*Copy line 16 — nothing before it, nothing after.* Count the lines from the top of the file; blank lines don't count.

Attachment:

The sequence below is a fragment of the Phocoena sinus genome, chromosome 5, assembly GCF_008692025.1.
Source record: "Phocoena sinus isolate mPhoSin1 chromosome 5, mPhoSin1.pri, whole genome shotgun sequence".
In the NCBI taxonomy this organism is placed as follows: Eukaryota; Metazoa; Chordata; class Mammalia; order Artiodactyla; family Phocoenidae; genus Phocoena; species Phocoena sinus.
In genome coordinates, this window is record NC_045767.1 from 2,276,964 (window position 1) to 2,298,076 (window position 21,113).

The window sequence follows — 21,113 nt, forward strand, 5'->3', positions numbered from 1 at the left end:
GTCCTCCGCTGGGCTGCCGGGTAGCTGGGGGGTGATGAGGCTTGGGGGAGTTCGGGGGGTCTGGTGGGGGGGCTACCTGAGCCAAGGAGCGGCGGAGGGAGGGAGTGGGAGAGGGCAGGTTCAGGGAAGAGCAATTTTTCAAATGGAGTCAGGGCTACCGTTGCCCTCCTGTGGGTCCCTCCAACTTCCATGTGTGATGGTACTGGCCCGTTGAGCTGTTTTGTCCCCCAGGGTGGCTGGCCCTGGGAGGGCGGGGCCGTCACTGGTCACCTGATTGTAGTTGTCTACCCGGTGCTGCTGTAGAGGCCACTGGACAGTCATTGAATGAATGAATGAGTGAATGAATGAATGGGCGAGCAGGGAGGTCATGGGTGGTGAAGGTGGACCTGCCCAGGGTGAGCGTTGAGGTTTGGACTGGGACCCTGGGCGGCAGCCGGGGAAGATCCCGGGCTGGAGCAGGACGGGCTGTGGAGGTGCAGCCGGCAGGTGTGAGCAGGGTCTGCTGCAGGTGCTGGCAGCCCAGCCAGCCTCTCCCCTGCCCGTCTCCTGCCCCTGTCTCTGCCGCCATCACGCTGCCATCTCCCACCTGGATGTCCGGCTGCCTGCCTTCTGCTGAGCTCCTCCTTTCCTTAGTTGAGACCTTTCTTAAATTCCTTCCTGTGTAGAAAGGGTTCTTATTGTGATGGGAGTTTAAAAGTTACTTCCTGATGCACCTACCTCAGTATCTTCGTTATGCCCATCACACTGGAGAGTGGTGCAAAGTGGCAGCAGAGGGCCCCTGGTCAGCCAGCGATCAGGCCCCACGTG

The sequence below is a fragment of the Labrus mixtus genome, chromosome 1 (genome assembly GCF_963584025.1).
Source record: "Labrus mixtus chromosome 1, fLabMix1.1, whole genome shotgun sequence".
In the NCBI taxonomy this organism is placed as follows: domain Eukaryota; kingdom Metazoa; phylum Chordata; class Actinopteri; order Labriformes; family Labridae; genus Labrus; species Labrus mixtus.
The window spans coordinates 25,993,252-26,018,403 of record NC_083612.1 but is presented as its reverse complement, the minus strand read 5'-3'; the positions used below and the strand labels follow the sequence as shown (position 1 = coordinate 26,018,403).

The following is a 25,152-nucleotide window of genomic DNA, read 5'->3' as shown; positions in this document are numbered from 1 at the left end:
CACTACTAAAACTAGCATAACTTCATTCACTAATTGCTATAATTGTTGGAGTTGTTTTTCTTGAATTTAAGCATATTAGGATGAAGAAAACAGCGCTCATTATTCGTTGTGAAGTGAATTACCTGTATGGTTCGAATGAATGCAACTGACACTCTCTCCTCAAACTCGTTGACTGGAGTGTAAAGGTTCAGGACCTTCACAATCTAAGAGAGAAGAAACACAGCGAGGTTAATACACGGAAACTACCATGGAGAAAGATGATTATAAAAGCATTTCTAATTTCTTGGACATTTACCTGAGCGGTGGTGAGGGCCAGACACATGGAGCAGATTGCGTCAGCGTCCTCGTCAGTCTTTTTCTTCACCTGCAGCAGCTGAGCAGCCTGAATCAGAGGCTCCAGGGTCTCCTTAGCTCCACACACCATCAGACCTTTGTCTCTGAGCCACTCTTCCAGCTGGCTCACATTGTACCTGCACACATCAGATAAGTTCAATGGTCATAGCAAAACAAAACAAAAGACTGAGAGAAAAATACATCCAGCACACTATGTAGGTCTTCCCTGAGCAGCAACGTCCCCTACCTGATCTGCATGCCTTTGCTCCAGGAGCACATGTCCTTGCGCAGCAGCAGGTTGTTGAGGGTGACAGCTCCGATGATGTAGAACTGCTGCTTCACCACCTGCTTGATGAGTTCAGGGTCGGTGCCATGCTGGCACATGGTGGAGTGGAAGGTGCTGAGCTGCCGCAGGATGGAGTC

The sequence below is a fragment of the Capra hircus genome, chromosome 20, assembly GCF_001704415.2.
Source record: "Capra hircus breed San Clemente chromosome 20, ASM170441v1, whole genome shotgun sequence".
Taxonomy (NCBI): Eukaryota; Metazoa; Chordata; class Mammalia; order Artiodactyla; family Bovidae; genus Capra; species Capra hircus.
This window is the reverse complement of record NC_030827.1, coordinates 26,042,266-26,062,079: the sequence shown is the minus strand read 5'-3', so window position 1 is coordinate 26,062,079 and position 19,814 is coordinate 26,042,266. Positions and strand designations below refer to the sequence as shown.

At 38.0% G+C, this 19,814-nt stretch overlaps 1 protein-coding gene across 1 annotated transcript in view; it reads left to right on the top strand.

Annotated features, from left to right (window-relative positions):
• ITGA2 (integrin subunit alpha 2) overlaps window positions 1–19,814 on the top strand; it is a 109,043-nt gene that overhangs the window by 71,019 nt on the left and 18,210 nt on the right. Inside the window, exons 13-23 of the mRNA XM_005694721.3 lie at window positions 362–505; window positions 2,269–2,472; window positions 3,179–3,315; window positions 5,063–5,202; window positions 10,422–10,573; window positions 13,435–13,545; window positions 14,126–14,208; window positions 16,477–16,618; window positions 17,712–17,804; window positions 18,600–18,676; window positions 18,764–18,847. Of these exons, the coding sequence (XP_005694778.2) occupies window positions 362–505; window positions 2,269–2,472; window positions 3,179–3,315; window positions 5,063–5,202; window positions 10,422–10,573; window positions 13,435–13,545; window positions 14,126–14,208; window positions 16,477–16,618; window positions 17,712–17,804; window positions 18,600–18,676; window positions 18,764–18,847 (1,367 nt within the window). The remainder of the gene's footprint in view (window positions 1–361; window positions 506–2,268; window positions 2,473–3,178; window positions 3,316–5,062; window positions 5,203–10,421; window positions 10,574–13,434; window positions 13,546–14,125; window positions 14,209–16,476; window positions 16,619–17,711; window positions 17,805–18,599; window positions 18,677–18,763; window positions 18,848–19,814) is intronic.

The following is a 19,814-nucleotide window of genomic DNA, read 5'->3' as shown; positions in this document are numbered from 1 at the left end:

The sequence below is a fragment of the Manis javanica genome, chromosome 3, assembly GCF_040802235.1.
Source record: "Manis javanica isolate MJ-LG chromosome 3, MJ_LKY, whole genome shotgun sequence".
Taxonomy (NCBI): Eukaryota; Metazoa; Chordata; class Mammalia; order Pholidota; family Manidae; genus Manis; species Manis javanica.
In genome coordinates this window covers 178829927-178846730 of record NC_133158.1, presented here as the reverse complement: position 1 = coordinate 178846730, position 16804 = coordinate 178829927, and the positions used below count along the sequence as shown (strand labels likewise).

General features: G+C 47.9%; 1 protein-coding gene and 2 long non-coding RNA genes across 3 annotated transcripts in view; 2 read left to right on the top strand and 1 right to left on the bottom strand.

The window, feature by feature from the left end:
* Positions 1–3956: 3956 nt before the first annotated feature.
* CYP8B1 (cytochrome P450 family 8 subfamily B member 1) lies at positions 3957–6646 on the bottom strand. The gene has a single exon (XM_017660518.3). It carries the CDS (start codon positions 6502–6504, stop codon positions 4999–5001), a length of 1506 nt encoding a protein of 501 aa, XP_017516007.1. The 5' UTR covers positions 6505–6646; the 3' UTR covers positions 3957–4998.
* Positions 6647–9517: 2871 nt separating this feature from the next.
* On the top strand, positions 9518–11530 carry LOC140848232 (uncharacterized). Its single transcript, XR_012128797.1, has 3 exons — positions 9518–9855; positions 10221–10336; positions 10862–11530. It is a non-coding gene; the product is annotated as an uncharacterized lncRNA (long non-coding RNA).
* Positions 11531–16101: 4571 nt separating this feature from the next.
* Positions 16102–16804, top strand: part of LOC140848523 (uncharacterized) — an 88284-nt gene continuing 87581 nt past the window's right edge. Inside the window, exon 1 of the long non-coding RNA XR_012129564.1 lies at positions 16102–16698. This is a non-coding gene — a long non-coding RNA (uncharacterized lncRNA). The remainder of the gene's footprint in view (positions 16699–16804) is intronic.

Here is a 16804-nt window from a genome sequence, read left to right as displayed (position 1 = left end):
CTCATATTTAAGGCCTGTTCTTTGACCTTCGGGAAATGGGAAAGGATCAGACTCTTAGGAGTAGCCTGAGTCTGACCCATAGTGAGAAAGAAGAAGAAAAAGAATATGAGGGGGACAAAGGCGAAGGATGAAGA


This window is the reverse complement of record NC_030827.1, coordinates 26,042,266-26,062,079: the sequence shown is the minus strand read 5'-3', so window position 1 is coordinate 26,062,079 and position 19,814 is coordinate 26,042,266. Positions and strand designations below refer to the sequence as shown.